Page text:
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I was reading man gedit, when I stumbled upon this:

-s, --standalone
              Run gedit in standalone mode.

The official gedit documentation on this subject did not make me much wiser. So...

  • What does standalone mode really mean?
  • When would I need this?
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2 Answers 2

up vote 3 down vote accepted

Looking it at the source, -s makes gedit always start a new process and a new window, rather than adding a tab to an existing gedit window that's already running. Useful if you're worried about one window crashing taking down the other. You can do the same thing with gnome-terminal with the "--disable-factory" switch, which is useful, as g-t has been known to crash, and take down the processes running in all your tabs and windows with it!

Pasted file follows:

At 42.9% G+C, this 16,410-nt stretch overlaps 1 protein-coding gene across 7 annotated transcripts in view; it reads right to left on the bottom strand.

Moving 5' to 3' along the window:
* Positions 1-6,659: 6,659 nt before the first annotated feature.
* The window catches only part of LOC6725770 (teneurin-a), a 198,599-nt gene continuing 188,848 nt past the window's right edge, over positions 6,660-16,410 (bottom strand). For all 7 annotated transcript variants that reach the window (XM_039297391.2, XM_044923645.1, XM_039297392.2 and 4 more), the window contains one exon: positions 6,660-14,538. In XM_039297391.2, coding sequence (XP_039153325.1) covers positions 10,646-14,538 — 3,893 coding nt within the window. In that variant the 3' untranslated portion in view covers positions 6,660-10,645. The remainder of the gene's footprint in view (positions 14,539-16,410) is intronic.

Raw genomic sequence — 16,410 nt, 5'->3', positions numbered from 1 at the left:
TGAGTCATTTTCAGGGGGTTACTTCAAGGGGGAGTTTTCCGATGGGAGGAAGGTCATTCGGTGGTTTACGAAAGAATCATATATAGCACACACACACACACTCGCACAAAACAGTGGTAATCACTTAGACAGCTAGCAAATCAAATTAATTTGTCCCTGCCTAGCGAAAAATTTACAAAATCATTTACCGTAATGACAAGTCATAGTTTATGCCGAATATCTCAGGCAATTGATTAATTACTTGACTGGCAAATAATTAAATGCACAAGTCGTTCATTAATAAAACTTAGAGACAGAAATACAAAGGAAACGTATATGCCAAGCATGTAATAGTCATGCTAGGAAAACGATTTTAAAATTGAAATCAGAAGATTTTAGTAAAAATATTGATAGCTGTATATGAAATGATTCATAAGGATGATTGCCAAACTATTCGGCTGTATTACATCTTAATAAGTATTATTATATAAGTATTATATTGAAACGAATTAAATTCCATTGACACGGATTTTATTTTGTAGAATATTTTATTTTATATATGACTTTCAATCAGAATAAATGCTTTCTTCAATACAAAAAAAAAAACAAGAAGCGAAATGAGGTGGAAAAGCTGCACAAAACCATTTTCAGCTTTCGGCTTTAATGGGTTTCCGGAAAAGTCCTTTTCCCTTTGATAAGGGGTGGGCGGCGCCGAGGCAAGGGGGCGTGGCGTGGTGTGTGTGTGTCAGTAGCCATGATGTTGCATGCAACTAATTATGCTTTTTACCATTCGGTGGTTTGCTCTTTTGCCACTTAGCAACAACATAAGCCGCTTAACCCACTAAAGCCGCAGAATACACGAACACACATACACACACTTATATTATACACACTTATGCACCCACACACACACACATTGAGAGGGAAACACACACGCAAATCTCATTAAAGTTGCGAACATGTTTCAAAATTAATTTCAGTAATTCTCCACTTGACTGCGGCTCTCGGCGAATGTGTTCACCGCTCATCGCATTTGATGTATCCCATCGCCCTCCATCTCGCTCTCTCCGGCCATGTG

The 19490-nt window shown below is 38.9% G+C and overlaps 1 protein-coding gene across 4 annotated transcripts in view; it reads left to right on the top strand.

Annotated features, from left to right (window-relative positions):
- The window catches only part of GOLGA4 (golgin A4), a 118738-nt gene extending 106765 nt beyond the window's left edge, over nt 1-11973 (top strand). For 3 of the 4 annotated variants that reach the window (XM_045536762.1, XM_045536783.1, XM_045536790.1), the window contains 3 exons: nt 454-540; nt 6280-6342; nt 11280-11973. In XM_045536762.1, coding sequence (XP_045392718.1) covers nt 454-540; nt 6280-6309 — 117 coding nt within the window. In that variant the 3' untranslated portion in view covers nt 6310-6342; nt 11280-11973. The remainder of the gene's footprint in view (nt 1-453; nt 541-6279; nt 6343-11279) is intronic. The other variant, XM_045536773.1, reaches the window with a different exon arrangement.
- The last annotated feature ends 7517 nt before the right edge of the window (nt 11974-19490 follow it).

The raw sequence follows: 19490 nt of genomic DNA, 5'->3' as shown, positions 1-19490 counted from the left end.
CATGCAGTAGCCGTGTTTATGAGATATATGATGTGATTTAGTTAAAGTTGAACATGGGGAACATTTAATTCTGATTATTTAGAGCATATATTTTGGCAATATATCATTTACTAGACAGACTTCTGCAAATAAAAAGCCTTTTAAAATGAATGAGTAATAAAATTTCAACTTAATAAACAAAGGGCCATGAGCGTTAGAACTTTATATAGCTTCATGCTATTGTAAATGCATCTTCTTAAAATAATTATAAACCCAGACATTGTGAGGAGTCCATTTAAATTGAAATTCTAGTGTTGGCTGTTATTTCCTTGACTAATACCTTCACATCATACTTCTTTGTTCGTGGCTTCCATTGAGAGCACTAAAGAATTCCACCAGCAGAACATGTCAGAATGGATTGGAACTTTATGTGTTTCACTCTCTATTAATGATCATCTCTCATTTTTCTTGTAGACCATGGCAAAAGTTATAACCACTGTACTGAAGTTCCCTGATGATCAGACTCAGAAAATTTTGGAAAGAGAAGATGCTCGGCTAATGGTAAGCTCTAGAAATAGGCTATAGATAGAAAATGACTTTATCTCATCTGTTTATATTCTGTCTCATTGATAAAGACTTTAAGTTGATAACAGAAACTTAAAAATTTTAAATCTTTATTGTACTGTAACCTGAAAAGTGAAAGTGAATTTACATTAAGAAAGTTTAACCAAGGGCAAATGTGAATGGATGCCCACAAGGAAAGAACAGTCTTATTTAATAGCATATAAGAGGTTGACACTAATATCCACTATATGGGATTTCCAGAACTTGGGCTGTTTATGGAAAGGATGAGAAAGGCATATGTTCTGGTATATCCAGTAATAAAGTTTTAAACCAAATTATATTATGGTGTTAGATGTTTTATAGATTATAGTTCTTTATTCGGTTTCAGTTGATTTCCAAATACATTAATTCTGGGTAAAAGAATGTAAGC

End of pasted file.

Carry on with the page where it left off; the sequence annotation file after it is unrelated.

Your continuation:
Edit: And the docs you linked above point out that it's also useful if you're invoking gedit from a batch file, or from a mail program, etc. - "gedit -s" will create a new process that won't exit until the window is closed, whereas plain "gedit" will return immediately if there's already a gedit process running.

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My guess is that standalone mode will not use your settings and profile to start, so it can be usefull if you have a corrupted profile or settings that avoid you from starting the application.

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